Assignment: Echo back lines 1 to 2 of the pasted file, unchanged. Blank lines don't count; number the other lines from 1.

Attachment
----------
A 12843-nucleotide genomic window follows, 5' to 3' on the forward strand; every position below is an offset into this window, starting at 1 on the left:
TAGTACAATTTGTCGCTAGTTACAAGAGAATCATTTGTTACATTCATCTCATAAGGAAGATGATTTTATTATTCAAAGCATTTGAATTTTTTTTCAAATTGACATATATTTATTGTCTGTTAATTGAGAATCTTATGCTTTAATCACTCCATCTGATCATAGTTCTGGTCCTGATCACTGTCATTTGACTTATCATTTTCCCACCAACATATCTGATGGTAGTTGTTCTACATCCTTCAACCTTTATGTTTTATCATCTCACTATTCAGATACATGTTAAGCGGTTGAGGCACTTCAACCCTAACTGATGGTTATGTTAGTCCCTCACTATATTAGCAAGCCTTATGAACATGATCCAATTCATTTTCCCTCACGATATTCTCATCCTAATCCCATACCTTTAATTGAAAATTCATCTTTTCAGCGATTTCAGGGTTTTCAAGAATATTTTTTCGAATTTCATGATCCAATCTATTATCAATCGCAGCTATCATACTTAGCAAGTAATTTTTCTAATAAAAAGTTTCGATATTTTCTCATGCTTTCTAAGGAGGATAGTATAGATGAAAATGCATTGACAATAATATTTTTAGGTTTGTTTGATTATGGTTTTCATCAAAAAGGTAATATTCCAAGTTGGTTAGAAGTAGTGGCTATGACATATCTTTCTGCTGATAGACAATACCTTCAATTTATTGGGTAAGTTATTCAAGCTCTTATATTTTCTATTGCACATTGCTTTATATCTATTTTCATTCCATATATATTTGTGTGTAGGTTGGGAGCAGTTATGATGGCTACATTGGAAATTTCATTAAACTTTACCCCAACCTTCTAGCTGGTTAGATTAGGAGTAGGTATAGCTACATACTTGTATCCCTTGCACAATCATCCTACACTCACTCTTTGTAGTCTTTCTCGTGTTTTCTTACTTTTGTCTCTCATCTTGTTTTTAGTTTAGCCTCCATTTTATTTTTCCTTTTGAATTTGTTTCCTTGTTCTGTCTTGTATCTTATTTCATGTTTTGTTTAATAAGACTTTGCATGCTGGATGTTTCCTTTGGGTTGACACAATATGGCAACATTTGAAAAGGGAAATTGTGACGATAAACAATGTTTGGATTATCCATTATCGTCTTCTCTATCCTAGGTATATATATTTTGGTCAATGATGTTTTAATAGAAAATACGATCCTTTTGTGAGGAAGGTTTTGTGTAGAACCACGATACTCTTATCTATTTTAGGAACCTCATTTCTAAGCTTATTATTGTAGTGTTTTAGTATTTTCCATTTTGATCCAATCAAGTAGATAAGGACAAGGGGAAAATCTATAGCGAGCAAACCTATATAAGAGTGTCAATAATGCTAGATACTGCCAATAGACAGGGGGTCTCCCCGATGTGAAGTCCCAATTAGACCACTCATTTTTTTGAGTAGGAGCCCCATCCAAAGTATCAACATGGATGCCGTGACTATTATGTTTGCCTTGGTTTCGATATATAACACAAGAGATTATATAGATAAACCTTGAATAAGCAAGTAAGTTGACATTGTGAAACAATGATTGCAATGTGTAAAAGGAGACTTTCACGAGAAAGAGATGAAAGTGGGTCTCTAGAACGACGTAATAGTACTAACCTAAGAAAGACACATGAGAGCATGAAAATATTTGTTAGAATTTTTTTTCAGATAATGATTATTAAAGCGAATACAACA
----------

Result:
A 12843-nucleotide genomic window follows, 5' to 3' on the forward strand; every position below is an offset into this window, starting at 1 on the left:
TAGTACAATTTGTCGCTAGTTACAAGAGAATCATTTGTTACATTCATCTCATAAGGAAGATGATTTTATTATTCAAAGCATTTGAATTTTTTTTCAAATTGACATATATTTATTGTCTGTTAATTGAGAATCTTATGCTTTAATCACTCCATCTGATCATAGTTCTGGTCCTGATCACTGTCATTTGACTTATCATTTTCCCACCAACATATCTGATGGTAGTTGTTCTACATCCTTCAACCTTTATGTTTTATCATCTCACTATTCAGATACATGTTAAGCGGTTGAGGCACTTCAACCCTAACTGATGGTTATGTTAGTCCCTCACTATATTAGCAAGCCTTATGAACATGATCCAATTCATTTTCCCTCACGATATTCTCATCCTAATCCCATACCTTTAATTGAAAATTCATCTTTTCAGCGATTTCAGGGTTTTCAAGAATATTTTTTCGAATTTCATGATCCAATCTATTATCAATCGCAGCTATCATACTTAGCAAGTAATTTTTCTAATAAAAAGTTTCGATATTTTCTCATGCTTTCTAAGGAGGATAGTATAGATGAAAATGCATTGACAATAATATTTTTAGGTTTGTTTGATTATGGTTTTCATCAAAAAGGTAATATTCCAAGTTGGTTAGAAGTAGTGGCTATGACATATCTTTCTGCTGATAGACAATACCTTCAATTTATTGGGTAAGTTATTCAAGCTCTTATATTTTCTATTGCACATTGCTTTATATCTATTTTCATTCCATATATATTTGTGTGTAGGTTGGGAGCAGTTATGATGGCTACATTGGAAATTTCATTAAACTTTACCCCAACCTTCTAGCTGGTTAGATTAGGAGTAGGTATAGCTACATACTTGTATCCCTTGCACAATCATCCTACACTCACTCTTTGTAGTCTTTCTCGTGTTTTCTTACTTTTGTCTCTCATCTTGTTTTTAGTTTAGCCTCCATTTTATTTTTCCTTTTGAATTTGTTTCCTTGTTCTGTCTTGTATCTTATTTCATGTTTTGTTTAATAAGACTTTGCATGCTGGATGTTTCCTTTGGGTTGACACAATATGGCAACATTTGAAAAGGGAAATTGTGACGATAAACAATGTTTGGATTATCCATTATCGTCTTCTCTATCCTAGGTATATATATTTTGGTCAATGATGTTTTAATAGAAAATACGATCCTTTTGTGAGGAAGGTTTTGTGTAGAACCACGATACTCTTATCTATTTTAGGAACCTCATTTCTAAGCTTATTATTGTAGTGTTTTAGTATTTTCCATTTTGATCCAATCAAGTAGATAAGGACAAGGGGAAAATCTATAGCGAGCAAACCTATATAAGAGTGTCAATAATGCTAGATACTGCCAATAGACAGGGGGTCTCCCCGATGTGAAGTCCCAATTAGACCACTCATTTTTTTGAGTAGGAGCCCCATCCAAAGTATCAACATGGATGCCGTGACTATTATGTTTGCCTTGGTTTCGATATATAACACAAGAGATTATATAGATAAACCTTGAATAAGCAAGTAAGTTGACATTGTGAAACAATGATTGCAATGTGTAAAAGGAGACTTTCACGAGAAAGAGATGAAAGTGGGTCTCTAGAACGACGTAATAGTACTAACCTAAGAAAGACACATGAGAGCATGAAAATATTTGTTAGAATTTTTTTTCAGATAATGATTATTAAAGCGAATACAACA